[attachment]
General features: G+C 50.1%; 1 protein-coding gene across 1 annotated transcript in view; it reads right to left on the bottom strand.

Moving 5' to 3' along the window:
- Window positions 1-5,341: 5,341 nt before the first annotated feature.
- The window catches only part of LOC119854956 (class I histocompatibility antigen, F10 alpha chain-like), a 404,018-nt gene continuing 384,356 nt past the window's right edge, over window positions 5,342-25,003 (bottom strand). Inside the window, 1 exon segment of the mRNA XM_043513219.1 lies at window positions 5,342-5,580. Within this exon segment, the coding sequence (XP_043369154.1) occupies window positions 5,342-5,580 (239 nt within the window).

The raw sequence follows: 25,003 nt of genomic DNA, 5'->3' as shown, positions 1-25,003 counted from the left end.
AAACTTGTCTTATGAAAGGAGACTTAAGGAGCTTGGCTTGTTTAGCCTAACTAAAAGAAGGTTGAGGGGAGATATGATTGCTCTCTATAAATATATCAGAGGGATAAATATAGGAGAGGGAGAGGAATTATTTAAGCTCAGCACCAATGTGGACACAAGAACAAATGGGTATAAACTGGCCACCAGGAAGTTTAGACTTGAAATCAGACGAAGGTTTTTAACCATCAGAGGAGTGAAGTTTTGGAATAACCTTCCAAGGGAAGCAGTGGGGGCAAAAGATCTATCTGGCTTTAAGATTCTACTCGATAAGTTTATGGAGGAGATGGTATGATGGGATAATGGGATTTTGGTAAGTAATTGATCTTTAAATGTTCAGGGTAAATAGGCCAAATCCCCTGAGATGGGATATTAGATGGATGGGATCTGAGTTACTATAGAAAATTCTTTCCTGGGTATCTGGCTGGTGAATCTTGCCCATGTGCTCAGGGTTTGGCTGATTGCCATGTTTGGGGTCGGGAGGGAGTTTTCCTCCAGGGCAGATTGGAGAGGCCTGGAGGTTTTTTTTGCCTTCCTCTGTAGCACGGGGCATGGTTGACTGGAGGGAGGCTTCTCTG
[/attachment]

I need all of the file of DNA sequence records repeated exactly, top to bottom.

General features: G+C 50.1%; 1 protein-coding gene across 1 annotated transcript in view; it reads right to left on the bottom strand.

Moving 5' to 3' along the window:
- Window positions 1-5,341: 5,341 nt before the first annotated feature.
- The window catches only part of LOC119854956 (class I histocompatibility antigen, F10 alpha chain-like), a 404,018-nt gene continuing 384,356 nt past the window's right edge, over window positions 5,342-25,003 (bottom strand). Inside the window, 1 exon segment of the mRNA XM_043513219.1 lies at window positions 5,342-5,580. Within this exon segment, the coding sequence (XP_043369154.1) occupies window positions 5,342-5,580 (239 nt within the window).

The raw sequence follows: 25,003 nt of genomic DNA, 5'->3' as shown, positions 1-25,003 counted from the left end.
AAACTTGTCTTATGAAAGGAGACTTAAGGAGCTTGGCTTGTTTAGCCTAACTAAAAGAAGGTTGAGGGGAGATATGATTGCTCTCTATAAATATATCAGAGGGATAAATATAGGAGAGGGAGAGGAATTATTTAAGCTCAGCACCAATGTGGACACAAGAACAAATGGGTATAAACTGGCCACCAGGAAGTTTAGACTTGAAATCAGACGAAGGTTTTTAACCATCAGAGGAGTGAAGTTTTGGAATAACCTTCCAAGGGAAGCAGTGGGGGCAAAAGATCTATCTGGCTTTAAGATTCTACTCGATAAGTTTATGGAGGAGATGGTATGATGGGATAATGGGATTTTGGTAAGTAATTGATCTTTAAATGTTCAGGGTAAATAGGCCAAATCCCCTGAGATGGGATATTAGATGGATGGGATCTGAGTTACTATAGAAAATTCTTTCCTGGGTATCTGGCTGGTGAATCTTGCCCATGTGCTCAGGGTTTGGCTGATTGCCATGTTTGGGGTCGGGAGGGAGTTTTCCTCCAGGGCAGATTGGAGAGGCCTGGAGGTTTTTTTTGCCTTCCTCTGTAGCACGGGGCATGGTTGACTGGAGGGAGGCTTCTCTG